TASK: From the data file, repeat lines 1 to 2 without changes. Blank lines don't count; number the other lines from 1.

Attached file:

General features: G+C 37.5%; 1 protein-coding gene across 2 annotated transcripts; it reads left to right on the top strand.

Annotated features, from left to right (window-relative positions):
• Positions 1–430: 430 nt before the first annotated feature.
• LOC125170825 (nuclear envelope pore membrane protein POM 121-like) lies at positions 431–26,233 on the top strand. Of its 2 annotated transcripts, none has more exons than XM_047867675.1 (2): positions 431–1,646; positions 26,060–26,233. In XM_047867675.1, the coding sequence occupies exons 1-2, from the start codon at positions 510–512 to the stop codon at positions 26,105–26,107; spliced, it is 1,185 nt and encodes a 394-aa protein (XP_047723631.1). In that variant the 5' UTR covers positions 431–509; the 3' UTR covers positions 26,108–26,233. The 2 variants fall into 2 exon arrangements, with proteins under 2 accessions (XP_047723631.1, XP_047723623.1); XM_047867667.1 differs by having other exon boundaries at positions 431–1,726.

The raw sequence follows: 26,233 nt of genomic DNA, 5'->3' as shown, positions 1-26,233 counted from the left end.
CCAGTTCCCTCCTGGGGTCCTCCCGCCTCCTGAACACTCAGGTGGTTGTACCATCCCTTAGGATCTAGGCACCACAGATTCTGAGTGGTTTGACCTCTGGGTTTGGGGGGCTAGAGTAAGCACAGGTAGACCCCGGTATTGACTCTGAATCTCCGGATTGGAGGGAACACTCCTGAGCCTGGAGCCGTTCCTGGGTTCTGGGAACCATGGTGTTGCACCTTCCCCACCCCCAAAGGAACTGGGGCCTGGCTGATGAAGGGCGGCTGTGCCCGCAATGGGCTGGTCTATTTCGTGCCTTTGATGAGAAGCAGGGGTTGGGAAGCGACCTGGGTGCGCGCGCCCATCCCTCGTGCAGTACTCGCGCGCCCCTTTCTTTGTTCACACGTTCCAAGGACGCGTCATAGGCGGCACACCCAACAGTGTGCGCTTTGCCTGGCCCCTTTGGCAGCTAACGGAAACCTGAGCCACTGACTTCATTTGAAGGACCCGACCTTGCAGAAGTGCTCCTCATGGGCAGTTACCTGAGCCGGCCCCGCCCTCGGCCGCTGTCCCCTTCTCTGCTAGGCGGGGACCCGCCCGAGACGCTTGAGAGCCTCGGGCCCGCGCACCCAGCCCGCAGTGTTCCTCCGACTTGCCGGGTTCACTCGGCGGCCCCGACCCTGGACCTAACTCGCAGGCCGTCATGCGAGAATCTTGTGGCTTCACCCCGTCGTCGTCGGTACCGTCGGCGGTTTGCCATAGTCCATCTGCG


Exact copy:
General features: G+C 37.5%; 1 protein-coding gene across 2 annotated transcripts; it reads left to right on the top strand.

Annotated features, from left to right (window-relative positions):